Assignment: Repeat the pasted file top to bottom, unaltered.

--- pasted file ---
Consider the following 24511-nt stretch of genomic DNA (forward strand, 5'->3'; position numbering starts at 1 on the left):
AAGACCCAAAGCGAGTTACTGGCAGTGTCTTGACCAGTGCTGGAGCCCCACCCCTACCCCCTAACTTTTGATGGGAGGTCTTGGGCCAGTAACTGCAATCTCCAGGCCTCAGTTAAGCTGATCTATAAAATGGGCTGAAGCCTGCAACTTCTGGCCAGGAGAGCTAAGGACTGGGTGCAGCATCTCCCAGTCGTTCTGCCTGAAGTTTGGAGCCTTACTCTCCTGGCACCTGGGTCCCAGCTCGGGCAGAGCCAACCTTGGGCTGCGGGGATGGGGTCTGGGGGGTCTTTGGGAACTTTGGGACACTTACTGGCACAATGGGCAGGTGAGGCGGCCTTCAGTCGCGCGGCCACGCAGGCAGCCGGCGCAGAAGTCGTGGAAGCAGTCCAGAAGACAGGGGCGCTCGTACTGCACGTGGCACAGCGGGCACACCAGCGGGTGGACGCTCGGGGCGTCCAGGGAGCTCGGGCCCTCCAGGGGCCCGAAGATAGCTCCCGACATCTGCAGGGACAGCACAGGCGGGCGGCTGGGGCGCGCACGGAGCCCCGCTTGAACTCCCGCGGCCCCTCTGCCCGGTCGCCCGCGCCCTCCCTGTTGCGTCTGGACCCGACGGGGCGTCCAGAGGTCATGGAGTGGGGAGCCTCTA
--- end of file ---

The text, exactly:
Consider the following 24511-nt stretch of genomic DNA (forward strand, 5'->3'; position numbering starts at 1 on the left):
AAGACCCAAAGCGAGTTACTGGCAGTGTCTTGACCAGTGCTGGAGCCCCACCCCTACCCCCTAACTTTTGATGGGAGGTCTTGGGCCAGTAACTGCAATCTCCAGGCCTCAGTTAAGCTGATCTATAAAATGGGCTGAAGCCTGCAACTTCTGGCCAGGAGAGCTAAGGACTGGGTGCAGCATCTCCCAGTCGTTCTGCCTGAAGTTTGGAGCCTTACTCTCCTGGCACCTGGGTCCCAGCTCGGGCAGAGCCAACCTTGGGCTGCGGGGATGGGGTCTGGGGGGTCTTTGGGAACTTTGGGACACTTACTGGCACAATGGGCAGGTGAGGCGGCCTTCAGTCGCGCGGCCACGCAGGCAGCCGGCGCAGAAGTCGTGGAAGCAGTCCAGAAGACAGGGGCGCTCGTACTGCACGTGGCACAGCGGGCACACCAGCGGGTGGACGCTCGGGGCGTCCAGGGAGCTCGGGCCCTCCAGGGGCCCGAAGATAGCTCCCGACATCTGCAGGGACAGCACAGGCGGGCGGCTGGGGCGCGCACGGAGCCCCGCTTGAACTCCCGCGGCCCCTCTGCCCGGTCGCCCGCGCCCTCCCTGTTGCGTCTGGACCCGACGGGGCGTCCAGAGGTCATGGAGTGGGGAGCCTCTA